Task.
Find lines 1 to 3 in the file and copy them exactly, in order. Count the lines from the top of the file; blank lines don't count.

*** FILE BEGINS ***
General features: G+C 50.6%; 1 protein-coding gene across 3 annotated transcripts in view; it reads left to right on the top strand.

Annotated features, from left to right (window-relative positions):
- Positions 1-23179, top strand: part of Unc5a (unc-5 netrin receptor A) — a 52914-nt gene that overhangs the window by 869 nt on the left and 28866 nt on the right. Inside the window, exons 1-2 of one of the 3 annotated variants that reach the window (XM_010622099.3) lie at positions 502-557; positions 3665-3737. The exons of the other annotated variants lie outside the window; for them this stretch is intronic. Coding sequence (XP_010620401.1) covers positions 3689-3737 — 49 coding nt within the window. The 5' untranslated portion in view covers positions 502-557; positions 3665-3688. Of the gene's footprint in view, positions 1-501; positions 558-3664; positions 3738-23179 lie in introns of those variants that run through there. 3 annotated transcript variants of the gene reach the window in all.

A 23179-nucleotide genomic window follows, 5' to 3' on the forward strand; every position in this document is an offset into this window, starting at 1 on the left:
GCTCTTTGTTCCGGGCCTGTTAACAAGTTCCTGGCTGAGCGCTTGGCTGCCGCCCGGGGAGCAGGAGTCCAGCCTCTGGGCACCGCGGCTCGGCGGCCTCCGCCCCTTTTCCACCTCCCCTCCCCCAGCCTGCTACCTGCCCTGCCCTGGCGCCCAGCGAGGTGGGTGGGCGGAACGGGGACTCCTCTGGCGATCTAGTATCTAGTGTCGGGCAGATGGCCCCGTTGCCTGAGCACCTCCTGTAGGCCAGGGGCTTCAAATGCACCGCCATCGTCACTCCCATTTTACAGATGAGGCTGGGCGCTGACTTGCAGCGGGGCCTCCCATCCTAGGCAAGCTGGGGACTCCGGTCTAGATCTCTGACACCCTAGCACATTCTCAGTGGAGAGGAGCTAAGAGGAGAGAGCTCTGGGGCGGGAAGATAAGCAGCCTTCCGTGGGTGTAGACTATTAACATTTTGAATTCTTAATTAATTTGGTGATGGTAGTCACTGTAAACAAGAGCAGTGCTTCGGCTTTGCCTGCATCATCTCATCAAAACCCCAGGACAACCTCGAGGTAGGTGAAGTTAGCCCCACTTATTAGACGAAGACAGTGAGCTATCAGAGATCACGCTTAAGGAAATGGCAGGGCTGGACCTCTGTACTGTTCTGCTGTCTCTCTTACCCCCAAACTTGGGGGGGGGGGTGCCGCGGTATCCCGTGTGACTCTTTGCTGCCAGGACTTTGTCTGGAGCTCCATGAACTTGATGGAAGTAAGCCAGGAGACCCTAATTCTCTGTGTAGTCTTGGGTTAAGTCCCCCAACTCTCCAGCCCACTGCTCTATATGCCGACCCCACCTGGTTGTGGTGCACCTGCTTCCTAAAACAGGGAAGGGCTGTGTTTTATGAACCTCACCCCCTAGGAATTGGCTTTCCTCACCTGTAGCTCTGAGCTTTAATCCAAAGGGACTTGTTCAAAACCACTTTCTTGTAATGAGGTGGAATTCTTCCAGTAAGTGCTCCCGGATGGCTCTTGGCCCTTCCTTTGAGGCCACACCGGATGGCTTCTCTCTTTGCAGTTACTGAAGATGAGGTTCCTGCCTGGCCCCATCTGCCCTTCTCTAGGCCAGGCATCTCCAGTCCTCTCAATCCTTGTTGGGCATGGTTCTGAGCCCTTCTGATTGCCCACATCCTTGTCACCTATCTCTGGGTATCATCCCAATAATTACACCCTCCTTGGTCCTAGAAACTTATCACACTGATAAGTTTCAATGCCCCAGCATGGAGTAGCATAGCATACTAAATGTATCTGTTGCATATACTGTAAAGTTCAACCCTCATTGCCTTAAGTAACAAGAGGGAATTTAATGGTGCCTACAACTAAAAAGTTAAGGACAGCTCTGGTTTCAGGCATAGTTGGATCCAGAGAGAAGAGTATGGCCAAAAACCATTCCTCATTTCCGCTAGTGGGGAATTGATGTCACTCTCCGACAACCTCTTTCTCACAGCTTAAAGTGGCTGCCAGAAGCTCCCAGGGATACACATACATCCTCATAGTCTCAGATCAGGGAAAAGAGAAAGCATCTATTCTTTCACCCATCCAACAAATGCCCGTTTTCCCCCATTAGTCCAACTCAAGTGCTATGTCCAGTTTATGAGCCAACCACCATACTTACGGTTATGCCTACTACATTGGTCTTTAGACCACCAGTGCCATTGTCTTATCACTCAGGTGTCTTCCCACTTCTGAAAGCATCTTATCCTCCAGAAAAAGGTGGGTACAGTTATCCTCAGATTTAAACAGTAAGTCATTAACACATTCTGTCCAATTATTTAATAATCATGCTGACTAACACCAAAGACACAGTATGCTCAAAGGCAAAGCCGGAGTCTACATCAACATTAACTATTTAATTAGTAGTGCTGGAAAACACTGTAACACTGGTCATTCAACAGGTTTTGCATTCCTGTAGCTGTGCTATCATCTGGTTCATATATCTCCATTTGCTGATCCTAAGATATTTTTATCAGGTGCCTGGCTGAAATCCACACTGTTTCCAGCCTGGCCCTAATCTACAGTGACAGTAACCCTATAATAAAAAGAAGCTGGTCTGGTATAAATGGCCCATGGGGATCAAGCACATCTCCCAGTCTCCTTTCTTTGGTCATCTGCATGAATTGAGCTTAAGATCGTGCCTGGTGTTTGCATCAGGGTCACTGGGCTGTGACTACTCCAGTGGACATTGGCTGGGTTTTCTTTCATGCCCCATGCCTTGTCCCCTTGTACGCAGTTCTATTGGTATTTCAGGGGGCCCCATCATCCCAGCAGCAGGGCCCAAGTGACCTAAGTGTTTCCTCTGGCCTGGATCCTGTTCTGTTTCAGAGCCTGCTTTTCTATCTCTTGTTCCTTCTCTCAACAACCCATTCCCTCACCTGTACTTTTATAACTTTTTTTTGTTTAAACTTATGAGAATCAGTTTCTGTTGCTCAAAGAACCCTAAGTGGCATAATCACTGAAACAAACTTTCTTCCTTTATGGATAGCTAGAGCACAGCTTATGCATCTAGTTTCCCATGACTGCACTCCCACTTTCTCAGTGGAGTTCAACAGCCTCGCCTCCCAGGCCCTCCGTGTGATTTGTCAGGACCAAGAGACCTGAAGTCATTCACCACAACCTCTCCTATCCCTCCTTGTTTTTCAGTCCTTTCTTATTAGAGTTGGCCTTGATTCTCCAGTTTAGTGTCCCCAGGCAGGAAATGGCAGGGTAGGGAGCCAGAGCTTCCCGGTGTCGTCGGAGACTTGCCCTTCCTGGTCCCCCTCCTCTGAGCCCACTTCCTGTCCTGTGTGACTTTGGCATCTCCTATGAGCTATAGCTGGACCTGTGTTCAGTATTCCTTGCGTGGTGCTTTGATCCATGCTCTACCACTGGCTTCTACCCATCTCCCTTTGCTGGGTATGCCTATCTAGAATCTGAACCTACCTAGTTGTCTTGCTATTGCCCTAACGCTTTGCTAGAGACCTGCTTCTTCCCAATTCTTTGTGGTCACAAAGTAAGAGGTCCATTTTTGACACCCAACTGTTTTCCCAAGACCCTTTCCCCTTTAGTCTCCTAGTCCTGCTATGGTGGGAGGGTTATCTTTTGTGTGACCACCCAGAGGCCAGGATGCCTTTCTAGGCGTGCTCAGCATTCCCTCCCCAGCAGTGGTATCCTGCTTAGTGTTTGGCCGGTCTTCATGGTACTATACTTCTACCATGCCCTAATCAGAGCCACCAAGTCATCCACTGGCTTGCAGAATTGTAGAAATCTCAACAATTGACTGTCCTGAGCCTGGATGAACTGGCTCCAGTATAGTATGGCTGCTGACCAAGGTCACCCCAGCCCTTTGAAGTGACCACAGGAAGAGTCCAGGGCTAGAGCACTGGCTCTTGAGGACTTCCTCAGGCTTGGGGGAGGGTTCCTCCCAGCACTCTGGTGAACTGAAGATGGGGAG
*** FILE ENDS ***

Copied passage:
General features: G+C 50.6%; 1 protein-coding gene across 3 annotated transcripts in view; it reads left to right on the top strand.

Annotated features, from left to right (window-relative positions):
- Positions 1-23179, top strand: part of Unc5a (unc-5 netrin receptor A) — a 52914-nt gene that overhangs the window by 869 nt on the left and 28866 nt on the right. Inside the window, exons 1-2 of one of the 3 annotated variants that reach the window (XM_010622099.3) lie at positions 502-557; positions 3665-3737. The exons of the other annotated variants lie outside the window; for them this stretch is intronic. Coding sequence (XP_010620401.1) covers positions 3689-3737 — 49 coding nt within the window. The 5' untranslated portion in view covers positions 502-557; positions 3665-3688. Of the gene's footprint in view, positions 1-501; positions 558-3664; positions 3738-23179 lie in introns of those variants that run through there. 3 annotated transcript variants of the gene reach the window in all.